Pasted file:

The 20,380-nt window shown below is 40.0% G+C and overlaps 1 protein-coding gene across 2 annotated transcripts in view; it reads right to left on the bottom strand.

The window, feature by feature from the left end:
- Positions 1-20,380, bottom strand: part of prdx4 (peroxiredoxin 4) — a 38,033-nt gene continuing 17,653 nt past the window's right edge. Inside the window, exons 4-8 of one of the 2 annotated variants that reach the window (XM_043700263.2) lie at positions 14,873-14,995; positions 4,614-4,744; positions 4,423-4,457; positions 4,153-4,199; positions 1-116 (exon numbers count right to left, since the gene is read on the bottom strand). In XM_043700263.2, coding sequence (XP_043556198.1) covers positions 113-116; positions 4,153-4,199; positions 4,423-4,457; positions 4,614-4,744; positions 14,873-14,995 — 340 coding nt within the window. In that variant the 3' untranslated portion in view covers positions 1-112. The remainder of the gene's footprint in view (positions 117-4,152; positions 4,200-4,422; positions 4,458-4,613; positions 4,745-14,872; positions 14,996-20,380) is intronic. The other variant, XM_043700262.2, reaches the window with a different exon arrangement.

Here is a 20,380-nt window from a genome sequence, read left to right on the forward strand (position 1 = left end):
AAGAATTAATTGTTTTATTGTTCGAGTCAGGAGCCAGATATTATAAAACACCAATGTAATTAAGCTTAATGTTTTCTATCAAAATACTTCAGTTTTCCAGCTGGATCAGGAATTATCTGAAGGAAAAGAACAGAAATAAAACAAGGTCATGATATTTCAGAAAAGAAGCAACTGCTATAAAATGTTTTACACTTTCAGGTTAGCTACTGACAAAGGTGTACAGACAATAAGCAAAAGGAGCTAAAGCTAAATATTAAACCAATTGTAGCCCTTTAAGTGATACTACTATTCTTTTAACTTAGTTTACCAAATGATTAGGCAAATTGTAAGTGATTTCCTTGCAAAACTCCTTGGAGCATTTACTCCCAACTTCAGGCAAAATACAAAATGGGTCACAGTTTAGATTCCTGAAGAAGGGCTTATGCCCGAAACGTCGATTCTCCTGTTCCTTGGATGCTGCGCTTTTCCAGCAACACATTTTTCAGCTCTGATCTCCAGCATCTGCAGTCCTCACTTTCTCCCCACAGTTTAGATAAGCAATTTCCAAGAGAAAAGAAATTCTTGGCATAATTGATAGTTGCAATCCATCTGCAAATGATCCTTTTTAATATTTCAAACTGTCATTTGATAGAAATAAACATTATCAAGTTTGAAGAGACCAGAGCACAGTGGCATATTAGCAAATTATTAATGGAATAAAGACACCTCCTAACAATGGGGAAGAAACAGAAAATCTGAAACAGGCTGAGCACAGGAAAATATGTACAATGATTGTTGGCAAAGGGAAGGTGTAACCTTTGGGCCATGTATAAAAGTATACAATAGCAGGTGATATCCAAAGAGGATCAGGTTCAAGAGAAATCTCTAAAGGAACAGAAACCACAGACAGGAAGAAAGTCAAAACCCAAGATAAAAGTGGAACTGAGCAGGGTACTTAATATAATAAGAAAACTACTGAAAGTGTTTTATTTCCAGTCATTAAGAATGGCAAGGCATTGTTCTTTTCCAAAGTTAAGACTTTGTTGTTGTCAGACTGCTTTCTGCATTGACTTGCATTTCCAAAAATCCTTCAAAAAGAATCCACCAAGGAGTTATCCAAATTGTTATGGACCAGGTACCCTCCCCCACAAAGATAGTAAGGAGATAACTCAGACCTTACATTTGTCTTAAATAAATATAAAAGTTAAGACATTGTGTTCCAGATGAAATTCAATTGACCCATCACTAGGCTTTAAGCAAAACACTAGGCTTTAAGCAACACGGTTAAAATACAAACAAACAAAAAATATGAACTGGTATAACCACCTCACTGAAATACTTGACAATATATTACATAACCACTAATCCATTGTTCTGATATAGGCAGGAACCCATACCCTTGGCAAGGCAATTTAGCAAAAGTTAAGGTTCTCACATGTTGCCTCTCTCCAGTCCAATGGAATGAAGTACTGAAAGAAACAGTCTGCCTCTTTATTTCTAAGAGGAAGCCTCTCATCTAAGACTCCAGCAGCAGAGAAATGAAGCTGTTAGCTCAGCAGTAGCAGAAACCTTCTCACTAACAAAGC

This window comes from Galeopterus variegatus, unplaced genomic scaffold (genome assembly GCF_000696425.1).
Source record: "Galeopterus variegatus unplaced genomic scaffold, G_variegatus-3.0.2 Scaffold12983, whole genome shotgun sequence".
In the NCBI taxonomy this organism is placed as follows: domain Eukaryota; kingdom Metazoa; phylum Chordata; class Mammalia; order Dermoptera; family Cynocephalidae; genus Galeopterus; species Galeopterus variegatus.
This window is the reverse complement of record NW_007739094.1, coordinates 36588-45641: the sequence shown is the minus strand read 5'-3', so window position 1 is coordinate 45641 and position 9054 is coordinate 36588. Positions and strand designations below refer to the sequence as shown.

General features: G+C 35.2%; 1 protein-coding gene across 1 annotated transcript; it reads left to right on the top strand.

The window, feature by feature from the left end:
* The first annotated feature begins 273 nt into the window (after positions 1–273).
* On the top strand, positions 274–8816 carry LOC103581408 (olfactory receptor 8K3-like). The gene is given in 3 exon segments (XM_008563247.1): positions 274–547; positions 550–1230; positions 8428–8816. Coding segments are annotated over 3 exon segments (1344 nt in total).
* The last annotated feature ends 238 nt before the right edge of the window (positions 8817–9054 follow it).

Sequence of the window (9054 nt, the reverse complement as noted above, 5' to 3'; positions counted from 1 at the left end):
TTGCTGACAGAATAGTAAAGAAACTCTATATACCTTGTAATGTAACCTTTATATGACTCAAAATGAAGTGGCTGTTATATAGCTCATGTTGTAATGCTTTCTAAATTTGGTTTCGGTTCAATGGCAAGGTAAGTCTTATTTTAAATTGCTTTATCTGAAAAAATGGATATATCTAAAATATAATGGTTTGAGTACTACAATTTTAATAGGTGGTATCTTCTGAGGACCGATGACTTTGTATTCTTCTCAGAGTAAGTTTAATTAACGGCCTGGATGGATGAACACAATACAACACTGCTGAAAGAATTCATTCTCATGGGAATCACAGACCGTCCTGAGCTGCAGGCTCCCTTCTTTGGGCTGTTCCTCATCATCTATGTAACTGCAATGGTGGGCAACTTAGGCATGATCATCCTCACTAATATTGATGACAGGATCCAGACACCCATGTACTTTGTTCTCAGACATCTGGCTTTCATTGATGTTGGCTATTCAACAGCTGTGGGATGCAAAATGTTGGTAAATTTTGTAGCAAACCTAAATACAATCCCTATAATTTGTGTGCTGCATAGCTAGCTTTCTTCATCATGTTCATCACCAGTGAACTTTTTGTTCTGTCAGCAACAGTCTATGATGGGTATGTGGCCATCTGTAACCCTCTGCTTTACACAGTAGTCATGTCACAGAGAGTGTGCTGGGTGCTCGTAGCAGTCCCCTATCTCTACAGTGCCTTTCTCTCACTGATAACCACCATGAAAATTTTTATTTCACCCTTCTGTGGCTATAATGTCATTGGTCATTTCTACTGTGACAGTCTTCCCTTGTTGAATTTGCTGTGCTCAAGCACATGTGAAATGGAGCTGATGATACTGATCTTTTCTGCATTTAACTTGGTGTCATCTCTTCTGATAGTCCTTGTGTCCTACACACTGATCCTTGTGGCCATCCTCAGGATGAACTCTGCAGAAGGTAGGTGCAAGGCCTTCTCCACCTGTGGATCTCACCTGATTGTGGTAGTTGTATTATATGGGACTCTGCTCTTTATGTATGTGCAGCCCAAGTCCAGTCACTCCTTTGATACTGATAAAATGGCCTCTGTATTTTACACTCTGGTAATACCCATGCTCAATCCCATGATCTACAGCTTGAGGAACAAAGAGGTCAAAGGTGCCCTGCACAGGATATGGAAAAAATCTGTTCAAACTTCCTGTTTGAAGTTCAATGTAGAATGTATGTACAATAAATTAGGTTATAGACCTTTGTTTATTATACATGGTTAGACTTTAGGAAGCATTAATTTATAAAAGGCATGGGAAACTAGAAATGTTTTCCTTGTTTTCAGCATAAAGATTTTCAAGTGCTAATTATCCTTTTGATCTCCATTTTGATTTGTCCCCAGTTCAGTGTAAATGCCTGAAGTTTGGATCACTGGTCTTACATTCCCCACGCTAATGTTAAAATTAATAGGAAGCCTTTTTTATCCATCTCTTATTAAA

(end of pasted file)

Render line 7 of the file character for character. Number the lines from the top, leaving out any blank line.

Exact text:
Source record: "Galeopterus variegatus unplaced genomic scaffold, G_variegatus-3.0.2 Scaffold12983, whole genome shotgun sequence".